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Japanese policymakers discuss mandate for toilets in elevators

High-rise Construction

Japanese policymakers discuss mandate for toilets in elevators

Tens of thousands of people get trapped in elevators during and after earthquakes.


By BD+C Staff | June 5, 2015
Japanese policymakers discuss mandate for toilets in elevators

Photo: Malias/Wikimedia Commons

Around 20% of the world’s earthquakes of magnitude six or greater occur in Japan. When the ground shakes, elevators tend to stop, and it can take hours until passengers can be rescued.

Mental Floss reports that policymakers in Japan are considering a new building code that would mandate plumbing and running water in every elevator. According to The Australian, the Japanese government estimates that up to 17,000 people will be stranded in elevators in Tokyo alone when “The Big One” strikes, referring to a huge quake seismologists are almost certain will hit Japan within the coming decades.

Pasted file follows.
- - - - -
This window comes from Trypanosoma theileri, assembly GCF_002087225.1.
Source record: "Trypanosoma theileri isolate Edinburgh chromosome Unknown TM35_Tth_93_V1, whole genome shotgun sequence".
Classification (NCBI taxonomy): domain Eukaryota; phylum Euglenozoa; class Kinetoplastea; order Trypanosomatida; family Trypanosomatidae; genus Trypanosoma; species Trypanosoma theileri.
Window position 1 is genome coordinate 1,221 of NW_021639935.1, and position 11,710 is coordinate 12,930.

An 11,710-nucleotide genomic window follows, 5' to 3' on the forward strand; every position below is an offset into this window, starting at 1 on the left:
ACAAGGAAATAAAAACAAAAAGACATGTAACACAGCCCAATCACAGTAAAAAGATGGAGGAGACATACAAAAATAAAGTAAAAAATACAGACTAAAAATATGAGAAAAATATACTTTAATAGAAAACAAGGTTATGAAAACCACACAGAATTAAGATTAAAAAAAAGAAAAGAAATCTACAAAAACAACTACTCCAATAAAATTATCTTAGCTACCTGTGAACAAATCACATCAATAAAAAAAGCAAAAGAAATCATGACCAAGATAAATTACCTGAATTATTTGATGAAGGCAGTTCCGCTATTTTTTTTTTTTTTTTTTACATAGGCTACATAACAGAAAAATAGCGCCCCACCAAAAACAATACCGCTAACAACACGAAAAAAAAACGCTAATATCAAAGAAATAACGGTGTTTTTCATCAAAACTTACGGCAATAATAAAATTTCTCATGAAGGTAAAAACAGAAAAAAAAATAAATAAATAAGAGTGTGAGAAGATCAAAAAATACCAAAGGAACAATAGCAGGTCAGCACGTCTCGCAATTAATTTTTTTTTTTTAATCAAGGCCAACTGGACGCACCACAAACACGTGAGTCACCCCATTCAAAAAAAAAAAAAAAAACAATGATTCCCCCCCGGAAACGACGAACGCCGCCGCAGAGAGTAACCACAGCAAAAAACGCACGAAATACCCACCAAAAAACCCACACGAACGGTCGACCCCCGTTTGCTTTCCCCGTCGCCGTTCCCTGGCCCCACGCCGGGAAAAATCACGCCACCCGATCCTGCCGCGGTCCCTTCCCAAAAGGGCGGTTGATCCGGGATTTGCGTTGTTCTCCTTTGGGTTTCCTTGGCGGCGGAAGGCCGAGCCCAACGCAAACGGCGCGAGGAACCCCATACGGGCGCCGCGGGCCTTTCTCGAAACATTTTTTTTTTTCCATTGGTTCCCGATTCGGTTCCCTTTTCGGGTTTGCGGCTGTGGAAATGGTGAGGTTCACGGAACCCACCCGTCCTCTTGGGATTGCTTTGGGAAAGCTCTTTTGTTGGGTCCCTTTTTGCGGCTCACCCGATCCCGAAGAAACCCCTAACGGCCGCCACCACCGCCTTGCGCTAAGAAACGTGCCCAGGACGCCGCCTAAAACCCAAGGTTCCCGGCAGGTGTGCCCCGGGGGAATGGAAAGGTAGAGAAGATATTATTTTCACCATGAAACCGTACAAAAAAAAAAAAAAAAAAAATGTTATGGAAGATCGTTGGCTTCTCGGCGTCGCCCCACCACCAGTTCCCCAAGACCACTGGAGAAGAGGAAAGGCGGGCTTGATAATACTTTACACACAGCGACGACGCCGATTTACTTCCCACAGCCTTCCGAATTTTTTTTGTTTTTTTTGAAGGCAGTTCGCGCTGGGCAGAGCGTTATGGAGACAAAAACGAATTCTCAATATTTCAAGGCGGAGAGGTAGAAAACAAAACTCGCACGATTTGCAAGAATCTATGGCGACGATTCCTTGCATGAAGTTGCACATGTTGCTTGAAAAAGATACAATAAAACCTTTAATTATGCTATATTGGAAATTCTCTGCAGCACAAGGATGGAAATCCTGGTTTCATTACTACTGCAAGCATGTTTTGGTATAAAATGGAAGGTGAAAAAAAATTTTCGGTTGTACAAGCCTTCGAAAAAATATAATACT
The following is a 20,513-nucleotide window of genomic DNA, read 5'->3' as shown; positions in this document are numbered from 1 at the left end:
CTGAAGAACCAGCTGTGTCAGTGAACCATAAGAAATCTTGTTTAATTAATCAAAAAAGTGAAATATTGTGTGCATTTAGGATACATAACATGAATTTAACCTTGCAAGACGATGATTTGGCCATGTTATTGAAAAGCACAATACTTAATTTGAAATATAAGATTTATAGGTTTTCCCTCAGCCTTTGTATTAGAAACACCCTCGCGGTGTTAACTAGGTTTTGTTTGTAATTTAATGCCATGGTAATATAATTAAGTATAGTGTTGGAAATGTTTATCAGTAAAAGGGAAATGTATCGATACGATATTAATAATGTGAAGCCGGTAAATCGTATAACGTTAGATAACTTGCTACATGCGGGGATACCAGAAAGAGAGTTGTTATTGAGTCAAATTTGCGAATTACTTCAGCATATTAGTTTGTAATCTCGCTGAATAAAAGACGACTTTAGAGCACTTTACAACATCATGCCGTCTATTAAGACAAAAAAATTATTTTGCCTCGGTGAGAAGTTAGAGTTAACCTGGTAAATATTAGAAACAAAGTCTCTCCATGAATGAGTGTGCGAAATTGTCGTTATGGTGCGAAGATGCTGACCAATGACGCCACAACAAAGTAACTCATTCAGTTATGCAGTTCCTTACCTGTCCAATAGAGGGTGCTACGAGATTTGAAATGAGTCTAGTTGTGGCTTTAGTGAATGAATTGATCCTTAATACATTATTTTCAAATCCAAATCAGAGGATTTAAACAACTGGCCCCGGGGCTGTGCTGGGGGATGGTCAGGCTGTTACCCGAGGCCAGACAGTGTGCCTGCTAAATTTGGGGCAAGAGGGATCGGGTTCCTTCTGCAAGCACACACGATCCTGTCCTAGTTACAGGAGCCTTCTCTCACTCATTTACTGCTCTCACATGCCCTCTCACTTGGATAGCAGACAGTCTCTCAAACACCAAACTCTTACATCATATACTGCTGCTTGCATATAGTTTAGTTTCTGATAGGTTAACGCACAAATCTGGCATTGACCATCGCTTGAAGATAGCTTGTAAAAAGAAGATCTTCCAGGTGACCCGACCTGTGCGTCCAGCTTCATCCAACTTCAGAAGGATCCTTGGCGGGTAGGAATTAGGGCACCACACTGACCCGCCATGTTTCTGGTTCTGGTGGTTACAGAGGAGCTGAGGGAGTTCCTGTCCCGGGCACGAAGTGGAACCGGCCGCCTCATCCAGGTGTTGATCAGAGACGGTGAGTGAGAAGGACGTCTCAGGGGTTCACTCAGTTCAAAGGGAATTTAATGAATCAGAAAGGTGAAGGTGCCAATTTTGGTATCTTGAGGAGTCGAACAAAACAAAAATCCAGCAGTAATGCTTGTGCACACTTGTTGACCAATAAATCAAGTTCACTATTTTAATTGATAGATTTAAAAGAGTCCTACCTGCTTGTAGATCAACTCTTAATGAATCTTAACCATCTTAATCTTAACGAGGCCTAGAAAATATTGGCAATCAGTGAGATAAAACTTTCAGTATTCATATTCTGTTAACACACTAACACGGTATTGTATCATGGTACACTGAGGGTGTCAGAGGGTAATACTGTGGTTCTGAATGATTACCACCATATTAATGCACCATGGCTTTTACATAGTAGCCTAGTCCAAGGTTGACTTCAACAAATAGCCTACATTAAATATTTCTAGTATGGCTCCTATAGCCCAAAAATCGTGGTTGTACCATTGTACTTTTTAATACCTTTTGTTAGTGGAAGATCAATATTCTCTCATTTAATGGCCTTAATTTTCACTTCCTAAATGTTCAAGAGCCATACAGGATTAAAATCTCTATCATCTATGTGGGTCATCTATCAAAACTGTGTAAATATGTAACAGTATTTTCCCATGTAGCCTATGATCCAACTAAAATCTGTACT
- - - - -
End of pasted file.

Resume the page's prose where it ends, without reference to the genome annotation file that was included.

Currently, many Japanese high rises have included emergency boxes with bottled water and blankets in elevators, with the boxes doubling as makeshift chamber pots.

The building code’s discussion was first reported by The Japan Times, which says that the discussion was spurred by a magnitutde-8.1 earthquake that struck off the coast of Japan on May 30.

“The earthquake caused about 19,000 elevators to stop in the capital and neighboring prefectures,” the article says. “People were trapped temporarily in 14 elevators and it took 70 minutes to rescue them in one case, ministry and industry officials said.” No deaths were reported from the earthquake.

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